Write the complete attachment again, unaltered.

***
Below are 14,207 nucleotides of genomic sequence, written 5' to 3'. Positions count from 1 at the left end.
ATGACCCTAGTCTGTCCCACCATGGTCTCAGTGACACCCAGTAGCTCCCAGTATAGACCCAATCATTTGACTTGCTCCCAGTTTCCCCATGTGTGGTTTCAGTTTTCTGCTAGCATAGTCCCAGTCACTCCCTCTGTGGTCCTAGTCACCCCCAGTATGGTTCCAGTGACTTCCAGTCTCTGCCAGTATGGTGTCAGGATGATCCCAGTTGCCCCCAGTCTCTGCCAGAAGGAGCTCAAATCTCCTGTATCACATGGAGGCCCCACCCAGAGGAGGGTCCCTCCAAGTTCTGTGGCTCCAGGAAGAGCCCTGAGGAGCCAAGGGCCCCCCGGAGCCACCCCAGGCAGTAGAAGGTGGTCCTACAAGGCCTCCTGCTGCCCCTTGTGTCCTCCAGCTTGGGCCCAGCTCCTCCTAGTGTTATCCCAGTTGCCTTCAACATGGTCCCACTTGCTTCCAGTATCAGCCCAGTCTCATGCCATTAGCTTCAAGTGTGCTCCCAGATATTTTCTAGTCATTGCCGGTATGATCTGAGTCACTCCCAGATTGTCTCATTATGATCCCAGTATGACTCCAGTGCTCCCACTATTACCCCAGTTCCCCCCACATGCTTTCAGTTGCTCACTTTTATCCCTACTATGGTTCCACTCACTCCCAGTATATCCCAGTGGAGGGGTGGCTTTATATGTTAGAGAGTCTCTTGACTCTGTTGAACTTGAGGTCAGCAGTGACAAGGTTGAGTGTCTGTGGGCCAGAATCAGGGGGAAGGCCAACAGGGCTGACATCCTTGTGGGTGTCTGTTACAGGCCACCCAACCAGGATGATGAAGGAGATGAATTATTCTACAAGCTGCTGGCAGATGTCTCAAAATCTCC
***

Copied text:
Below are 14,207 nucleotides of genomic sequence, written 5' to 3'. Positions count from 1 at the left end.
ATGACCCTAGTCTGTCCCACCATGGTCTCAGTGACACCCAGTAGCTCCCAGTATAGACCCAATCATTTGACTTGCTCCCAGTTTCCCCATGTGTGGTTTCAGTTTTCTGCTAGCATAGTCCCAGTCACTCCCTCTGTGGTCCTAGTCACCCCCAGTATGGTTCCAGTGACTTCCAGTCTCTGCCAGTATGGTGTCAGGATGATCCCAGTTGCCCCCAGTCTCTGCCAGAAGGAGCTCAAATCTCCTGTATCACATGGAGGCCCCACCCAGAGGAGGGTCCCTCCAAGTTCTGTGGCTCCAGGAAGAGCCCTGAGGAGCCAAGGGCCCCCCGGAGCCACCCCAGGCAGTAGAAGGTGGTCCTACAAGGCCTCCTGCTGCCCCTTGTGTCCTCCAGCTTGGGCCCAGCTCCTCCTAGTGTTATCCCAGTTGCCTTCAACATGGTCCCACTTGCTTCCAGTATCAGCCCAGTCTCATGCCATTAGCTTCAAGTGTGCTCCCAGATATTTTCTAGTCATTGCCGGTATGATCTGAGTCACTCCCAGATTGTCTCATTATGATCCCAGTATGACTCCAGTGCTCCCACTATTACCCCAGTTCCCCCCACATGCTTTCAGTTGCTCACTTTTATCCCTACTATGGTTCCACTCACTCCCAGTATATCCCAGTGGAGGGGTGGCTTTATATGTTAGAGAGTCTCTTGACTCTGTTGAACTTGAGGTCAGCAGTGACAAGGTTGAGTGTCTGTGGGCCAGAATCAGGGGGAAGGCCAACAGGGCTGACATCCTTGTGGGTGTCTGTTACAGGCCACCCAACCAGGATGATGAAGGAGATGAATTATTCTACAAGCTGCTGGCAGATGTCTCAAAATCTCC